The French Court overturned the decision in June and today, the woman is expected to present conflicting reasons for the annulment in court. The pending annulment is scheduled to be granted (or not) by Nov. 17.

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September 19, 2008
Gun battle kills two Indian Muslims

Violence continues in New Delhi, the capital of India.


A gun battle erupted in New Delhi this morning, leaving two suspected Islamic militants dead and one other in custody.

Watch a video of police, media and residents live on the scene in New Delhi.

At least one of the dead was allegedly involved in the series of bombings that killed 21 people and wounded 97 less than a week ago. A group calling itself the Indian Mujahedeen claimed responsibility for the attacks.

Blogger “Ravinder Kaur” examines how these attacks are part of the global network of terrorism and takes a look at the evolving perceptions of “India’s war on terror.”

The “Indian Muslims” blog claims that Indian Muslims have been “framed collectively as terrorists,” citing examples of hostility toward Indian Muslims, who make up 13.8 percent of India’s population.

An editorial in The Daily Star says the bombings confirm “the existence of Islamist terrorism in India,” pointing to a growing divide between the majority and minority populations in India.

On Wednesday, a survey emerged showing an increase in anti-Muslim sentiment in India and across Asia and Europe.

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September 19, 2008
Representing Venezuela, inside out

Yesterday, a 230-page Human Rights Watch report cited increasing abuses by the Hugo Chavez government. The Guardian was one of many news organizations to cover the report.

International attention turns again to Venezuela’s controversial President Chavez, but the accounts circulated around the world don’t always provide perspectives from Chavez advocates or even the citizens of Venezuela.

There are individuals, groups and governments who protest the media representation of Venezuela as unfair. For example, Samuel Grove writes about how The Guardian misrepresents Venezuela.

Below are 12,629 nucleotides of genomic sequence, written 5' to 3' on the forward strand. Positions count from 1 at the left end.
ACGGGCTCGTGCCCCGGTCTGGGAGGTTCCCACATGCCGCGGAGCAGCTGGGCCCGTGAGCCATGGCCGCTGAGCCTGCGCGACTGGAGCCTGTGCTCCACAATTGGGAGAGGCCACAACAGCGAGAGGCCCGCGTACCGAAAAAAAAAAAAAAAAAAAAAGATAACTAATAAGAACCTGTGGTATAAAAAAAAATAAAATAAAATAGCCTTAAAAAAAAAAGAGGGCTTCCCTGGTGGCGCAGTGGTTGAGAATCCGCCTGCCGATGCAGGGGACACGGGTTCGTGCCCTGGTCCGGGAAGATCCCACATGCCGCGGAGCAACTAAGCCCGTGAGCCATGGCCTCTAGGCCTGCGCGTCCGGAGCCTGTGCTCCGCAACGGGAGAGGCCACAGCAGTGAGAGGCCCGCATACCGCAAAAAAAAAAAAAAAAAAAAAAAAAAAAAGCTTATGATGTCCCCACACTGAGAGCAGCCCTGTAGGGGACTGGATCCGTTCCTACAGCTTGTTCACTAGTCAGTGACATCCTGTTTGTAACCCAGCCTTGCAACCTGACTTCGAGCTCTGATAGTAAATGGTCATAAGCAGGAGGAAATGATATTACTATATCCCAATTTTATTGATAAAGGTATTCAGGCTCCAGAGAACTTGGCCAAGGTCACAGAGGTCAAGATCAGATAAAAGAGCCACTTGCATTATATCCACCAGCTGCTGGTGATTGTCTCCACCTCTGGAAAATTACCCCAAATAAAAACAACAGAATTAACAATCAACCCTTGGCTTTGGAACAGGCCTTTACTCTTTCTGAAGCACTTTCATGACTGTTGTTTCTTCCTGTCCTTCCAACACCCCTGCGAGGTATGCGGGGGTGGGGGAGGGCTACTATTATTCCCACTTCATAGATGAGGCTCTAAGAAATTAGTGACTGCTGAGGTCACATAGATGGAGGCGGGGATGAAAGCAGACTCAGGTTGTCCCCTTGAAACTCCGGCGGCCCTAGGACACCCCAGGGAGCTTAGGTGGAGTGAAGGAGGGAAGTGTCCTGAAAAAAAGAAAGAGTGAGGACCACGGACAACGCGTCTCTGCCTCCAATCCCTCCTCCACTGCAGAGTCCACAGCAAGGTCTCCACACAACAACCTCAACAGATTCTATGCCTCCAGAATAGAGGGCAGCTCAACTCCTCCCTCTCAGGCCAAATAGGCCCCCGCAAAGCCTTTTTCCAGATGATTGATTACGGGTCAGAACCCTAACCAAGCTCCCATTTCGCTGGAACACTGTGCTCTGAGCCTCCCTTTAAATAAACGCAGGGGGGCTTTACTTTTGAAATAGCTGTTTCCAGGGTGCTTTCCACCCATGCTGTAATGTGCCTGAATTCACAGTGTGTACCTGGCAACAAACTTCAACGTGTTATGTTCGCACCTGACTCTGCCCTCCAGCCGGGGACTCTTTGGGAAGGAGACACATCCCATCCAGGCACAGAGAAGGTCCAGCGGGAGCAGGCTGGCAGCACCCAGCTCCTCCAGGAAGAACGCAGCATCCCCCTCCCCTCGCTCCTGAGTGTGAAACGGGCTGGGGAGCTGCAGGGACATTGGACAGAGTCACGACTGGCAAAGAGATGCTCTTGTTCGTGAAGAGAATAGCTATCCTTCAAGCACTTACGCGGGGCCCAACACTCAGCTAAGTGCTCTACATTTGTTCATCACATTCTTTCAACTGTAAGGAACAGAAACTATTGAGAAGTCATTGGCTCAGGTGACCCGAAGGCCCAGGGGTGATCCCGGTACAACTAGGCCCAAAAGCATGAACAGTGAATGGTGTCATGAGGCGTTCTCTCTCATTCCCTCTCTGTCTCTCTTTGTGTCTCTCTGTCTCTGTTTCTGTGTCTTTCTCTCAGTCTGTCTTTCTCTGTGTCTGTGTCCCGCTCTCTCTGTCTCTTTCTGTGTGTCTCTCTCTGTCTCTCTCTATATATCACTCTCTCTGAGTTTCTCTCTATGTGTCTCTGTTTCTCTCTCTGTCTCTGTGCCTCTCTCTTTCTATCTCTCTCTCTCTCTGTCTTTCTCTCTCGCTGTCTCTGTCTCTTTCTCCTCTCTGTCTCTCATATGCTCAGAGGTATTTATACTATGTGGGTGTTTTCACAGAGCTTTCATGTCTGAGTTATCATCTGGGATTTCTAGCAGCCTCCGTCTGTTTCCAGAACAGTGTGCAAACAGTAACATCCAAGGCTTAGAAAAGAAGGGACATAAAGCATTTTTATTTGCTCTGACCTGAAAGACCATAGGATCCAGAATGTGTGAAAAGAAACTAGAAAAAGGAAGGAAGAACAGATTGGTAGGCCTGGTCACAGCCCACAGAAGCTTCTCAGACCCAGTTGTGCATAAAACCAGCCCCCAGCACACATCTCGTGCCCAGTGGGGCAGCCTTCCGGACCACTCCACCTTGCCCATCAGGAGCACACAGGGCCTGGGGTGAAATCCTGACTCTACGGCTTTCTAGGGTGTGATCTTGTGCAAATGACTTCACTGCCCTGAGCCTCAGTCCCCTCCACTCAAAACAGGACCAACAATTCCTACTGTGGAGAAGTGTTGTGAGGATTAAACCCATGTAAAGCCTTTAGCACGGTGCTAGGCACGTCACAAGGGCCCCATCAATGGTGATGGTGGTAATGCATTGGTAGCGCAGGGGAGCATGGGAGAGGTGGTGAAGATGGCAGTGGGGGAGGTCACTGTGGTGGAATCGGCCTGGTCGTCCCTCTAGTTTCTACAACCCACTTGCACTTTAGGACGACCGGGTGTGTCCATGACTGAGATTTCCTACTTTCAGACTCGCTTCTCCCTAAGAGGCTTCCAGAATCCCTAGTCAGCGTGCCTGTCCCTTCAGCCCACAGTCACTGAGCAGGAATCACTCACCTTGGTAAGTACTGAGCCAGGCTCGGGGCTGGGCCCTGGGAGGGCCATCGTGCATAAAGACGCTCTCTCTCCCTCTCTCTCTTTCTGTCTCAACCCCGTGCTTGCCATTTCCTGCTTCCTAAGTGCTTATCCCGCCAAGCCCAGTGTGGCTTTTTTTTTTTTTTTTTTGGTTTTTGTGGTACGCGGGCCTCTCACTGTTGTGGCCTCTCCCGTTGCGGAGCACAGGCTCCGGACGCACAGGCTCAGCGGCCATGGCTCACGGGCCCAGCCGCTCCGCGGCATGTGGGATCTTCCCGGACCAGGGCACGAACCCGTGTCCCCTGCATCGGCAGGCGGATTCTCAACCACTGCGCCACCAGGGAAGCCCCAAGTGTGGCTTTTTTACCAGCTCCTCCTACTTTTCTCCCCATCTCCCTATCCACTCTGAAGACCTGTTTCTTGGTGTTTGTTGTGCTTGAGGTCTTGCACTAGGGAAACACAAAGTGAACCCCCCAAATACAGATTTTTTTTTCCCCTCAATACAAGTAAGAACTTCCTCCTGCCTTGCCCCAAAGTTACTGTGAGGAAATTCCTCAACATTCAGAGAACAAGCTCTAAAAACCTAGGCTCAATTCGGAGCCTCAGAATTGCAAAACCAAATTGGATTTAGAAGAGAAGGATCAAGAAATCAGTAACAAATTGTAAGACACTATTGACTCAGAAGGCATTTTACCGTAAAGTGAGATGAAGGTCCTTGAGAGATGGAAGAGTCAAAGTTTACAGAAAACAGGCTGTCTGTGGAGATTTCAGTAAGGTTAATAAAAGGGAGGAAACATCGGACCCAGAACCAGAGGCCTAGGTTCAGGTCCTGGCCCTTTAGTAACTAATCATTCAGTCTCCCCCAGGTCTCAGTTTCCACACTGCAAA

Steve Brouwer lives in Venezuela and writes the blog “Venezuela Notes,” dedicated to dispelling misinformation about the “peaceful revolution.” In a specific post, Brouwer describes how the “booming” Venezuelan economy has transformed the village of Monte Carmelo.

Other bloggers do not support the Chavez government and its evolution. Daniel of “Daniel-Venezuela” chronicles the “slow descent into authoritarianism, the slow erosion of our liberties, the takeover of the country by a military caste…”

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September 19, 2008
World elections spark blogger reactions

In recent weeks, several national elections took place around the world. Here is a round-up of the newly elected with comments from bloggers.

Thailand’s parliament elected Somchai Wongsawat on Sept. 17 following the resignation of Samak Sundaravej. The blog “2point6billion” points out the quick turnover of prime ministers in the last two years.

Israel‘s ruling Kadima Party elected Tzipi Livni as its new leader on Sept. 17, putting her on track to becoming the country’s second female prime minister. “Yael K” live blogged about the elections, reporting about several disturbances and the closing of a polling station in Rahat.

Rwanda became the first country where women outnumber men in parliament after its elections on Sept. 15. The “Living in Kigali” blog outlines the day’s events and praises the order of the election.

Hong Kong‘s pan-democrats retained most of their seats and the ability to veto government legislation following legislative elections on Sept. 7. Blogger “Elmer” describes the campaign atmosphere in Hong Kong, where megaphones blasted candidates’ messages throughout the streets.

Pakistan elected Asif Ali Zardari, widower of former Prime Minister Benazir Bhutto, as its new president on Sept. 6. “Pakistan Policy Blog” criticizes the election of Zardari, saying that it was no victory for democracy.

Angola‘s Sept. 5 elections ended in a landslide victory for the ruling MPLA (Popular Movement for the Liberation of Angola). Human Rights Watch reported problems with media bias and state funding for opposition parties. Lawyer and blogger Robert Amsterdam of “Corporate Foreign Policy” discusses the legitimacy of the election.

Vanuatu‘s Sept. 2 parliamentary election results were contested. The parliament will elect a new prime minister on Monday. “Seth,” a Peace Corps volunteer in Vanuatu, described election day in his blog.

And in current news:

Swaziland held parliamentary elections Friday — even though King Mswati III rules the nation as an absolute monarchy. Richard Rooney, an associate professor at the University of Swaziland, found the election laughable.